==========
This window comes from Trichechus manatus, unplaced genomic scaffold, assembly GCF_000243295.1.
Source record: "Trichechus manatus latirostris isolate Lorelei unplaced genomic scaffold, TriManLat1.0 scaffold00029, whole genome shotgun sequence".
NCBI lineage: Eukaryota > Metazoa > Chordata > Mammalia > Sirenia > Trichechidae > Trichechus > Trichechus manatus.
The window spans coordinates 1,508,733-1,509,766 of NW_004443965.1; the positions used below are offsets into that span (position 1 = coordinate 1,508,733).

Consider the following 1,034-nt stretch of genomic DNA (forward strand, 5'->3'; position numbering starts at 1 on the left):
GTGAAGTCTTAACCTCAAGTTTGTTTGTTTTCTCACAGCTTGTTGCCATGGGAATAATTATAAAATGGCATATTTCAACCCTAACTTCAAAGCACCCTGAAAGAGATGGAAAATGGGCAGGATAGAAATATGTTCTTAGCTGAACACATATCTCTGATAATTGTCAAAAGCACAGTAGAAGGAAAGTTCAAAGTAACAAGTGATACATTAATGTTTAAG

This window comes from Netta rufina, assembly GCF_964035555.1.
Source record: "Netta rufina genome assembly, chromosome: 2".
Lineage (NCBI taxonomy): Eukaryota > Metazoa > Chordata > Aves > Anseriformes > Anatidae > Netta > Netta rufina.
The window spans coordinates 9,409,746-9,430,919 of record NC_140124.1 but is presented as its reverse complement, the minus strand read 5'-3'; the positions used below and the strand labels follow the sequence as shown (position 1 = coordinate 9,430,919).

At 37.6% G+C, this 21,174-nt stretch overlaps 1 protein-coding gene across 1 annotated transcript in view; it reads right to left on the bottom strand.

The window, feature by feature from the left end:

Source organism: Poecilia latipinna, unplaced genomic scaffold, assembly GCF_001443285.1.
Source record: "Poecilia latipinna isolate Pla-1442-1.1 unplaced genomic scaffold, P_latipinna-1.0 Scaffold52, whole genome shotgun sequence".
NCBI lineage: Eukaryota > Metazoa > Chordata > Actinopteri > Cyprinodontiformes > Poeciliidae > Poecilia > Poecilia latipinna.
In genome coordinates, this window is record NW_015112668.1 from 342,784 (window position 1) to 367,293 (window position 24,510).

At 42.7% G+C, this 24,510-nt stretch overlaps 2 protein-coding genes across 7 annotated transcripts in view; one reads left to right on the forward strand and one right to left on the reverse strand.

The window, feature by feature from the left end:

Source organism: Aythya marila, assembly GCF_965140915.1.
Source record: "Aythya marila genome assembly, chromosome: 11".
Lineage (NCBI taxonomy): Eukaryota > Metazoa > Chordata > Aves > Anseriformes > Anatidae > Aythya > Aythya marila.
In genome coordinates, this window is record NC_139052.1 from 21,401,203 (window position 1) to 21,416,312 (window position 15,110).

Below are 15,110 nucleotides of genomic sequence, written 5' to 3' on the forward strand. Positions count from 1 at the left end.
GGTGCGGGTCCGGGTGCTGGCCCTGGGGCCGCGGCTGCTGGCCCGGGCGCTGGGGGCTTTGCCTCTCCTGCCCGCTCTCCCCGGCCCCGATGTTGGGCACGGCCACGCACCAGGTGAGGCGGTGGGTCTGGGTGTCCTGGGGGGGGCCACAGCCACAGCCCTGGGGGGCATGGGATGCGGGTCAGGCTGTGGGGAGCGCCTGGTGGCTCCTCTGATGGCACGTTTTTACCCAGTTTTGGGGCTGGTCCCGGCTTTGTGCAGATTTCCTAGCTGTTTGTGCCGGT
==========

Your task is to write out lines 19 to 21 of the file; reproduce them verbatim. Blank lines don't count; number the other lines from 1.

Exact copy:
Source organism: Aythya marila, assembly GCF_965140915.1.
Source record: "Aythya marila genome assembly, chromosome: 11".
Lineage (NCBI taxonomy): Eukaryota > Metazoa > Chordata > Aves > Anseriformes > Anatidae > Aythya > Aythya marila.